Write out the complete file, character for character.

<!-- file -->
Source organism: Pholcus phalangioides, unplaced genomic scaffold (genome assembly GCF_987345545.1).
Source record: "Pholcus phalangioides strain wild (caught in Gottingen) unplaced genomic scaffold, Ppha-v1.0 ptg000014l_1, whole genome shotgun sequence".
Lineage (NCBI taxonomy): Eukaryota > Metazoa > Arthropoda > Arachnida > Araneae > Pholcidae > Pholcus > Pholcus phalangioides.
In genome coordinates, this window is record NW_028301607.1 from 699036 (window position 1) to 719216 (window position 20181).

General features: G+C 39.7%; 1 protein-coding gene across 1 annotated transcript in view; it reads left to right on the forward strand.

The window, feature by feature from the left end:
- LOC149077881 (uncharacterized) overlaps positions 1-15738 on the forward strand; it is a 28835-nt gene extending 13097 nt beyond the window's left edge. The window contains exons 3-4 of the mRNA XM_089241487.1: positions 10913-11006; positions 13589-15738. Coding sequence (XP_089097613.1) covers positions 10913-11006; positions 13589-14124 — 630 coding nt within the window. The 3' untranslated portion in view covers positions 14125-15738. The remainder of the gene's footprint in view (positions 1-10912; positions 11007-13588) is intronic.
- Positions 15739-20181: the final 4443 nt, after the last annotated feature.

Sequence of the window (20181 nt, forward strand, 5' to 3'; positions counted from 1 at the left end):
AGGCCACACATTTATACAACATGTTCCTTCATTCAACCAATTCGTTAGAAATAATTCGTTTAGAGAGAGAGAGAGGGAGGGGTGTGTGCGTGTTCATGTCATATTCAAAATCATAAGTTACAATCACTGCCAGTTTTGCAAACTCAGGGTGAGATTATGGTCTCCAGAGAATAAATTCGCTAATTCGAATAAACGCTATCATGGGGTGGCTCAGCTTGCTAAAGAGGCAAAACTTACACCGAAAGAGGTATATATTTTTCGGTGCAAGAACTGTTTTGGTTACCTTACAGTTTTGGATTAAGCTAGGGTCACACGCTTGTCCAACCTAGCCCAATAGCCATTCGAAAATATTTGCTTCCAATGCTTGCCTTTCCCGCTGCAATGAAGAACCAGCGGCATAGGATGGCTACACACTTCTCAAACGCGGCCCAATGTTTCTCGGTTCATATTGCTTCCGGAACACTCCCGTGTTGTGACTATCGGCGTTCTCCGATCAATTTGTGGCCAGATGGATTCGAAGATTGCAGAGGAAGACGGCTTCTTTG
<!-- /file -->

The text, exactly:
Source organism: Pholcus phalangioides, unplaced genomic scaffold (genome assembly GCF_987345545.1).
Source record: "Pholcus phalangioides strain wild (caught in Gottingen) unplaced genomic scaffold, Ppha-v1.0 ptg000014l_1, whole genome shotgun sequence".
Lineage (NCBI taxonomy): Eukaryota > Metazoa > Arthropoda > Arachnida > Araneae > Pholcidae > Pholcus > Pholcus phalangioides.
In genome coordinates, this window is record NW_028301607.1 from 699036 (window position 1) to 719216 (window position 20181).

General features: G+C 39.7%; 1 protein-coding gene across 1 annotated transcript in view; it reads left to right on the forward strand.

The window, feature by feature from the left end:
- LOC149077881 (uncharacterized) overlaps positions 1-15738 on the forward strand; it is a 28835-nt gene extending 13097 nt beyond the window's left edge. The window contains exons 3-4 of the mRNA XM_089241487.1: positions 10913-11006; positions 13589-15738. Coding sequence (XP_089097613.1) covers positions 10913-11006; positions 13589-14124 — 630 coding nt within the window. The 3' untranslated portion in view covers positions 14125-15738. The remainder of the gene's footprint in view (positions 1-10912; positions 11007-13588) is intronic.
- Positions 15739-20181: the final 4443 nt, after the last annotated feature.

Sequence of the window (20181 nt, forward strand, 5' to 3'; positions counted from 1 at the left end):
AGGCCACACATTTATACAACATGTTCCTTCATTCAACCAATTCGTTAGAAATAATTCGTTTAGAGAGAGAGAGAGGGAGGGGTGTGTGCGTGTTCATGTCATATTCAAAATCATAAGTTACAATCACTGCCAGTTTTGCAAACTCAGGGTGAGATTATGGTCTCCAGAGAATAAATTCGCTAATTCGAATAAACGCTATCATGGGGTGGCTCAGCTTGCTAAAGAGGCAAAACTTACACCGAAAGAGGTATATATTTTTCGGTGCAAGAACTGTTTTGGTTACCTTACAGTTTTGGATTAAGCTAGGGTCACACGCTTGTCCAACCTAGCCCAATAGCCATTCGAAAATATTTGCTTCCAATGCTTGCCTTTCCCGCTGCAATGAAGAACCAGCGGCATAGGATGGCTACACACTTCTCAAACGCGGCCCAATGTTTCTCGGTTCATATTGCTTCCGGAACACTCCCGTGTTGTGACTATCGGCGTTCTCCGATCAATTTGTGGCCAGATGGATTCGAAGATTGCAGAGGAAGACGGCTTCTTTG